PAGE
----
Most states already have the same clinic regulations for those providing medical or surgical abortions, with Indiana among six states with current regulations only on surgical abortion sites, according to the New York-based Guttmacher Institute, a nonprofit group that does research on reproductive health.
Indiana Right to Life questioned last year whether the Lafayette clinic was meeting the state abortion clinic standards and began pushing for the broader definition.
Sen. Travis Holdman, the bill's sponsor, said all clinics providing regular abortion services should be held to the same health and safety standards. He said he was comfortable exempting physician offices from the requirements because most of those doctors will be dealing with their regular patients.
"They are going to know what the history of that patient is," said Holdman, R-Markle. "I think there's just natural follow-up that's going to occur if it's the primary physician, so I'm not sure that we need to put the same burden on them."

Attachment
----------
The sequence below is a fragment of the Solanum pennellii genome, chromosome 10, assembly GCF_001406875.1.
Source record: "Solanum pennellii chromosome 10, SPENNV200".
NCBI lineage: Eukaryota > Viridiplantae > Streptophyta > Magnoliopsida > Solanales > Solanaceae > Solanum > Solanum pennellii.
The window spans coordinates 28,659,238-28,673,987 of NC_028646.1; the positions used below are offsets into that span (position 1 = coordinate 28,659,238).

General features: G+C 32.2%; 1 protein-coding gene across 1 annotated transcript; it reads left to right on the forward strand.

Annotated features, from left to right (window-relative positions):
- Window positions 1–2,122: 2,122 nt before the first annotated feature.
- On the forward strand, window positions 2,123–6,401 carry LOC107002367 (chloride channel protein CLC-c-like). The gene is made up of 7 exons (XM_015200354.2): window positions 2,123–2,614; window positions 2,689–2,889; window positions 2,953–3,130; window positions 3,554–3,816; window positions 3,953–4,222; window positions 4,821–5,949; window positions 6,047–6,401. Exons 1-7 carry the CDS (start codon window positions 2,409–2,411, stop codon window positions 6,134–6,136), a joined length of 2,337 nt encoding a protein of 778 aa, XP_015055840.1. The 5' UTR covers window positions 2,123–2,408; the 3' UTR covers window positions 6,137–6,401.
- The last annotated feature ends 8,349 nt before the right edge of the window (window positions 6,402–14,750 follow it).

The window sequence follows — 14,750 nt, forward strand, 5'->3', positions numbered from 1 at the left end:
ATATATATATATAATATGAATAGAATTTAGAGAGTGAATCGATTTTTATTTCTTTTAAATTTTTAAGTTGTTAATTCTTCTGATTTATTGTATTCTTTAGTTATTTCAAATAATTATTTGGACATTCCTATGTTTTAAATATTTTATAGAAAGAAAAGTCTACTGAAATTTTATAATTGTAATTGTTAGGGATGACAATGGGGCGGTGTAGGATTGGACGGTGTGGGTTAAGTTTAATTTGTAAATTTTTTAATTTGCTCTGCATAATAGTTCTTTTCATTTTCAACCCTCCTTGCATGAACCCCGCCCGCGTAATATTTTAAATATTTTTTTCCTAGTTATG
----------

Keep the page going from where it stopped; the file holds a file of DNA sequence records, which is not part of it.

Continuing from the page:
Stutsman, the Planned Parenthood official, said the group didn't know yet what changes it would have to make to the Lafayette clinic if the proposal became law.
He said the requirement to perform ultrasounds was an intrusion into how doctors deal with their patients and would lead to unnecessary procedures.
"It is the physician who needs to look at all the clinical findings to determine the care of the patient so we can guarantee her utmost safety," he said.
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